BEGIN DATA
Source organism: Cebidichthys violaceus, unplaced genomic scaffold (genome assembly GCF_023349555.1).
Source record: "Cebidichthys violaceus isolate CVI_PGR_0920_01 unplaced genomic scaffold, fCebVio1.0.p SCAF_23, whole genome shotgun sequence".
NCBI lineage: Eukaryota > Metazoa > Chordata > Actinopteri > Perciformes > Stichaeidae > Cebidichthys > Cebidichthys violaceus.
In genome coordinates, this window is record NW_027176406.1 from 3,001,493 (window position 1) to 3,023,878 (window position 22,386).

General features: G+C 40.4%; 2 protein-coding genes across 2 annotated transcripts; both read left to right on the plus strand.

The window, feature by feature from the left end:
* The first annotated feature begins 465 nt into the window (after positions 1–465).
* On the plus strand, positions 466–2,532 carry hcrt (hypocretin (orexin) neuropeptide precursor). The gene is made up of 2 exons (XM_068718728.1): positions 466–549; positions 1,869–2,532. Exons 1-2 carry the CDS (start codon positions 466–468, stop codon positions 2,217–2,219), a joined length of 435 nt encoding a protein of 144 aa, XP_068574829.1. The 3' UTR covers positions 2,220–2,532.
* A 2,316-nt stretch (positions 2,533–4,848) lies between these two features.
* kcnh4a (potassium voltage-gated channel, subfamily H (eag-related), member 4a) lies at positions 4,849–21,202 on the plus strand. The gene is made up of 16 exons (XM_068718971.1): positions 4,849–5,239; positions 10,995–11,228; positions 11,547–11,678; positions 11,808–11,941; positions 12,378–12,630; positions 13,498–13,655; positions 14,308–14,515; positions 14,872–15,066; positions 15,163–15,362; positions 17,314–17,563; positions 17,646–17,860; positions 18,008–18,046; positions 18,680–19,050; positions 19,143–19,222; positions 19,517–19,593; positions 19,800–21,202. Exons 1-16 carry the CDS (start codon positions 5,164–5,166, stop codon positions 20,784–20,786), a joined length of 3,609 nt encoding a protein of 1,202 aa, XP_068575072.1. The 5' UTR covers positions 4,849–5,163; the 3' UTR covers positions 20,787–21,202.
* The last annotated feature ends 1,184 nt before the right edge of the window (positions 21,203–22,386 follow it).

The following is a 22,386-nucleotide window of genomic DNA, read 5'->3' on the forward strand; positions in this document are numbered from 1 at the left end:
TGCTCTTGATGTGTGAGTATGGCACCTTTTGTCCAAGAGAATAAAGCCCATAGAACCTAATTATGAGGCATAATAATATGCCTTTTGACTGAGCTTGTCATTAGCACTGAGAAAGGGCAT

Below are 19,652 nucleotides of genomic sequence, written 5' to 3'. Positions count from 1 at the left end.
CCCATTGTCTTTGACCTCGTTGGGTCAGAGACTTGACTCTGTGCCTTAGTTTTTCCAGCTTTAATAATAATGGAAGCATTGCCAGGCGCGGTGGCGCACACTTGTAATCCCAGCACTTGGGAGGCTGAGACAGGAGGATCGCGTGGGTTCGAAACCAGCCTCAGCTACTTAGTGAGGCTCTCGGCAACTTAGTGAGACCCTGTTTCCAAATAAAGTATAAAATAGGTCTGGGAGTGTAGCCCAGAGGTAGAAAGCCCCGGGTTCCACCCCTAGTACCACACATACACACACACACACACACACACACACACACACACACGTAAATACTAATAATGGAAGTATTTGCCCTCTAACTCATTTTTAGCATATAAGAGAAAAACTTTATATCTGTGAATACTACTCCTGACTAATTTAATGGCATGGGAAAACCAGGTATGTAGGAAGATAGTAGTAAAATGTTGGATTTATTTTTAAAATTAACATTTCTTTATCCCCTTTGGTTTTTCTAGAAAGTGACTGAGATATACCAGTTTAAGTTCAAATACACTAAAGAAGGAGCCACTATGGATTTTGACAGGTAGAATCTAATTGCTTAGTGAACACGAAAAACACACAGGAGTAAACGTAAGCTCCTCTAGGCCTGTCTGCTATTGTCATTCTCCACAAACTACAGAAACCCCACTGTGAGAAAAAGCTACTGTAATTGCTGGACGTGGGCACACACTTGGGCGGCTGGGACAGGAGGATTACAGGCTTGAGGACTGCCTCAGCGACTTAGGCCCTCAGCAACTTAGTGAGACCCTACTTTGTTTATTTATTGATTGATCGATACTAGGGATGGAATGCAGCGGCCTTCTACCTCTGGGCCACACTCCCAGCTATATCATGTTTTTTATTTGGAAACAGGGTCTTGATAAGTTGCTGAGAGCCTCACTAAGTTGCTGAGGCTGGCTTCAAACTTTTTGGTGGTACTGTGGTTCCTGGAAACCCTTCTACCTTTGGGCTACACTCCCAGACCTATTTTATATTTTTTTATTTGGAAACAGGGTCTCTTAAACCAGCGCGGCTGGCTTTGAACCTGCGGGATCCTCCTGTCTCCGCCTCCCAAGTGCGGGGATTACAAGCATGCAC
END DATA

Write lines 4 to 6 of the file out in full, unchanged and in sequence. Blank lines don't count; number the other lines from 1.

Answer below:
In genome coordinates, this window is record NW_027176406.1 from 3,001,493 (window position 1) to 3,023,878 (window position 22,386).

General features: G+C 40.4%; 2 protein-coding genes across 2 annotated transcripts; both read left to right on the plus strand.

The window, feature by feature from the left end: